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For me, it was that Sugar Bowl against VT, Lynn Swann is itnerviewing him during the game, and he tells him (while holding what looked like a cup of coffee), "Now Lynn I want you to pay attention, we are gonan run one of those reverses right here, you just watch."

We then ran a reverse against Vt gaining like 12 yds, and Swann just stood there for a few seconds compeltely dumbstruck...I thought we'd win the title every year.

Yeah I wanted him to elave 8 yrs ago, but I wanted it because I thought he needed too.

This post was edited on 10/21 8:15 AM by NoleSoul

11/30 7:45 PM | IP: Logged He came to speak at our church a couple of years ago. My son got an autograph and his picture taken. About a week later my son signed one of his middle school football pictures and mailed it to his house. Bobby sent a hand written note back. My son smiled for weeks.

Posted on 11/30 7:58 PM | IP: Logged

Recruiting me as a slow LB (4.9 forty) way back when yet made me feel good that I was considered but couldn't make the cut. Damned those dudes named Herring and Piurowski! Smile

Posted on 11/30 8:03 PM | IP: Logged

Dfs, that story is awesome.

Yours us too pben.

Posted from

Posted on 11/30 8:04 PM | IP: Logged

If I may share three. First my senior year at FSU when Bobby first came. He was introduced at halftime of a basketball game. His first utterance "unh" the crowd goes wild a gives him a standing ovation. Later that winter on a saturday afternoon my roommates and I were kicking a ball around on the practice fields and BB walks up, doesn't chase us off but talks to us for a bout 30 minutes, about football but also about us and who we were. Finally my daughter was a softball pitcher who was having a rough go at community college, after a note from my wife Bobby sent an encouraging handwritten leter and autographed picture.

Posted on 11/30 8:09 PM | IP: Logged

My two brothers and I grew up on FSU football (before Bobby), then spent decades following the team -- at times all over the country. My father was a devoted fan too. It was a glue that bonded us together.

When one of my brothers was about to turn 40 (17 years ago), I thought of a memorable gift. I approached someone close to the head coach and asked him to propose an idea: let my brother spend a day with the team on the last day of spring practice -- in the locker room and able to talk to the players before and after the game.

It was a long shot. Lo and behold, Bobby came through. My brother also got face time with him and other coaches. However, I was sworn to secrecy; Bobby didn't want to get this kind of request often. Now I feel like I can tell the world.

Thanks Coach Bowden.

Posted on 11/30 8:14 PM | IP: Logged

I have never met the man. The closest I have come is watching him from afar during my attendance at many, many FSU games since 1977 both as a fan and an alum, yet I feel like I have known him during that entire time.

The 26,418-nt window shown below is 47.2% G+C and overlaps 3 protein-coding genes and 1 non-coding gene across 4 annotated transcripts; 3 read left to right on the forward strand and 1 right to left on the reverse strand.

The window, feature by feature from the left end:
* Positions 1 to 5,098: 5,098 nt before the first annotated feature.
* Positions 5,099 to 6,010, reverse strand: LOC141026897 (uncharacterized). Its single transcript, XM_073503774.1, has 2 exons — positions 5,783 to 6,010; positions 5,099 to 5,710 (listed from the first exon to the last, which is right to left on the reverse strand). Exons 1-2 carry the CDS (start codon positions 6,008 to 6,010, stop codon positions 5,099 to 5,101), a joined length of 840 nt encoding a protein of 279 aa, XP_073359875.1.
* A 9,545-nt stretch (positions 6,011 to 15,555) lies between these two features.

As much as I am ready for Jimbo to take over, Bobby will always be my coach.

Posted on 11/30 8:14 PM | IP: Logged

My senior year at FSU--1989. I was in the Chiefs and we travelled that year to the LSU game. This turned out to be a rather pivotal game after the bad start to that season. LSU was fired up for the night game. During the game, we played the Warchant almost nonstop--the most I remember playing it at any game during my time at FSU. That next week, Bobby showed up at the beginning of practice to personally thank us for our effort during that game.

Posted on 11/30 8:14 PM | IP: Logged

Came to FSU as freshman (from Indiana) in '88, pulled the 'rooskie on Clemson in game 2 to win the game - won my heart and respect that day.

Also, have heard him speak twice at churches in Atlanta - his faith says wonders about the type of man he is!

He will be missed and will be remembered as a legend! Hope he enjoys retirement to its fullest - he deserves it.

Go 'Noles!

Posted on 11/30 8:18 PM | IP: Logged

Favorite Bowden moment (as a young 'Nole) has to be attending the game against Wake when he overtook Paterno for all time wins leader. Special moment when the players lifted him up on their shoulders.

Personally, I only got to introduce myself and shake his hand once. Very nice, generous man.

Posted on 11/30 8:18 PM | IP: Logged

I got a chance to attend a private party for Bobby during his summer golf tour in 2001. I had just graduated in 2000 and meeting Bobby on a personal and informal level at 22 years old was an awesome experience. I am a big guy, 6'4 230 (at the time). Bobby grabbed my arm, gave it a big squeeze like he was sizing me up, and said "Boy, do you play football? I don't know how you graduated and we didn't get you out on the practice field!" It was so awesome. I could never have played for FSU, but to have Bobby Bowden say something like that to me was a real treat.

I am choosing to forget the hard feelings that have developed in my heart for Bobby these last few years. He was and is a great man, and I will miss him.

Posted on 11/30 8:24 PM | IP: Logged

My birthday is in late August and growing up my dad would always pull me out of school and take me to the Kickoff Luncheons as a present. One year it fell right on my birthday and Charlie Barnes (Close Family Friend) told Bobby. He had me come up to the head table and sit on his lap while Charlie spoke. Afterwards, I got an autographed hat, ball, and pictures with Bobby and a lot of the players. A couple years later, I couldn't come for some reason. Bobby sent me a happy birthday card, saying he missed me at the luncheon, and a personalized autographed picture.

This post was edited on 11/30 8:27 PM by GE Nole

Posted on 11/30 8:25 PM | IP: Logged